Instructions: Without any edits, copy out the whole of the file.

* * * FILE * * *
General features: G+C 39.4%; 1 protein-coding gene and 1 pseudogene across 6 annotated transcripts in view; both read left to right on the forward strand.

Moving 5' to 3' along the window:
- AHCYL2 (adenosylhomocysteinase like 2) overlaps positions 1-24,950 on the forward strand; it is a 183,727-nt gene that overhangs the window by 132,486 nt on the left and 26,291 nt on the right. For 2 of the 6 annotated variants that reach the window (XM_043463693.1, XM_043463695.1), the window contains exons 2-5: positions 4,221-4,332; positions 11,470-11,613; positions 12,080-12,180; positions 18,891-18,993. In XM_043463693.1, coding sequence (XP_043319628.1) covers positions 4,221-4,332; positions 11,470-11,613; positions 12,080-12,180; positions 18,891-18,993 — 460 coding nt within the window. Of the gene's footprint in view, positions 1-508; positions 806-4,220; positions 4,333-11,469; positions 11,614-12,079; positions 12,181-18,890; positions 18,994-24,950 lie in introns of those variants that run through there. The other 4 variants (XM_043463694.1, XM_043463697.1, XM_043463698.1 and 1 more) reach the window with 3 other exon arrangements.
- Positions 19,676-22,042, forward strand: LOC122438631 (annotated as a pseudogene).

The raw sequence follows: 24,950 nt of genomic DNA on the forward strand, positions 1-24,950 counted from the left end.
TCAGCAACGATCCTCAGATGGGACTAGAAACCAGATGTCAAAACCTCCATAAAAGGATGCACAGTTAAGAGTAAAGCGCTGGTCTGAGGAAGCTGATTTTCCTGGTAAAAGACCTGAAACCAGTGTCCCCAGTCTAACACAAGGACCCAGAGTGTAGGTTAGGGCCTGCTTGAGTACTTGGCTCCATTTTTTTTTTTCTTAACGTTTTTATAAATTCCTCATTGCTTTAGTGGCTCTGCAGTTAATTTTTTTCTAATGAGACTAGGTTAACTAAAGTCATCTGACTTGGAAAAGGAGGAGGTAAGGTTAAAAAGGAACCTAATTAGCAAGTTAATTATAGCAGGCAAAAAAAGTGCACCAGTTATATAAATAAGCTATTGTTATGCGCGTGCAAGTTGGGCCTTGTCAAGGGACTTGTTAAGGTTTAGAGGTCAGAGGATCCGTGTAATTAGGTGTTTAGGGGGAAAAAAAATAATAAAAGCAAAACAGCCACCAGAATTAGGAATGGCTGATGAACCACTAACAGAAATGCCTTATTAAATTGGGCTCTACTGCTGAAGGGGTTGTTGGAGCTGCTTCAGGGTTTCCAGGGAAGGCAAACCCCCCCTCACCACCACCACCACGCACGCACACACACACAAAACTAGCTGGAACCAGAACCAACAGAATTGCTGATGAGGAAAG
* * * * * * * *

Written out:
General features: G+C 39.4%; 1 protein-coding gene and 1 pseudogene across 6 annotated transcripts in view; both read left to right on the forward strand.

Moving 5' to 3' along the window:
- AHCYL2 (adenosylhomocysteinase like 2) overlaps positions 1-24,950 on the forward strand; it is a 183,727-nt gene that overhangs the window by 132,486 nt on the left and 26,291 nt on the right. For 2 of the 6 annotated variants that reach the window (XM_043463693.1, XM_043463695.1), the window contains exons 2-5: positions 4,221-4,332; positions 11,470-11,613; positions 12,080-12,180; positions 18,891-18,993. In XM_043463693.1, coding sequence (XP_043319628.1) covers positions 4,221-4,332; positions 11,470-11,613; positions 12,080-12,180; positions 18,891-18,993 — 460 coding nt within the window. Of the gene's footprint in view, positions 1-508; positions 806-4,220; positions 4,333-11,469; positions 11,614-12,079; positions 12,181-18,890; positions 18,994-24,950 lie in introns of those variants that run through there. The other 4 variants (XM_043463694.1, XM_043463697.1, XM_043463698.1 and 1 more) reach the window with 3 other exon arrangements.
- Positions 19,676-22,042, forward strand: LOC122438631 (annotated as a pseudogene).

The raw sequence follows: 24,950 nt of genomic DNA on the forward strand, positions 1-24,950 counted from the left end.
TCAGCAACGATCCTCAGATGGGACTAGAAACCAGATGTCAAAACCTCCATAAAAGGATGCACAGTTAAGAGTAAAGCGCTGGTCTGAGGAAGCTGATTTTCCTGGTAAAAGACCTGAAACCAGTGTCCCCAGTCTAACACAAGGACCCAGAGTGTAGGTTAGGGCCTGCTTGAGTACTTGGCTCCATTTTTTTTTTTCTTAACGTTTTTATAAATTCCTCATTGCTTTAGTGGCTCTGCAGTTAATTTTTTTCTAATGAGACTAGGTTAACTAAAGTCATCTGACTTGGAAAAGGAGGAGGTAAGGTTAAAAAGGAACCTAATTAGCAAGTTAATTATAGCAGGCAAAAAAAGTGCACCAGTTATATAAATAAGCTATTGTTATGCGCGTGCAAGTTGGGCCTTGTCAAGGGACTTGTTAAGGTTTAGAGGTCAGAGGATCCGTGTAATTAGGTGTTTAGGGGGAAAAAAAATAATAAAAGCAAAACAGCCACCAGAATTAGGAATGGCTGATGAACCACTAACAGAAATGCCTTATTAAATTGGGCTCTACTGCTGAAGGGGTTGTTGGAGCTGCTTCAGGGTTTCCAGGGAAGGCAAACCCCCCCTCACCACCACCACCACGCACGCACACACACACAAAACTAGCTGGAACCAGAACCAACAGAATTGCTGATGAGGAAAG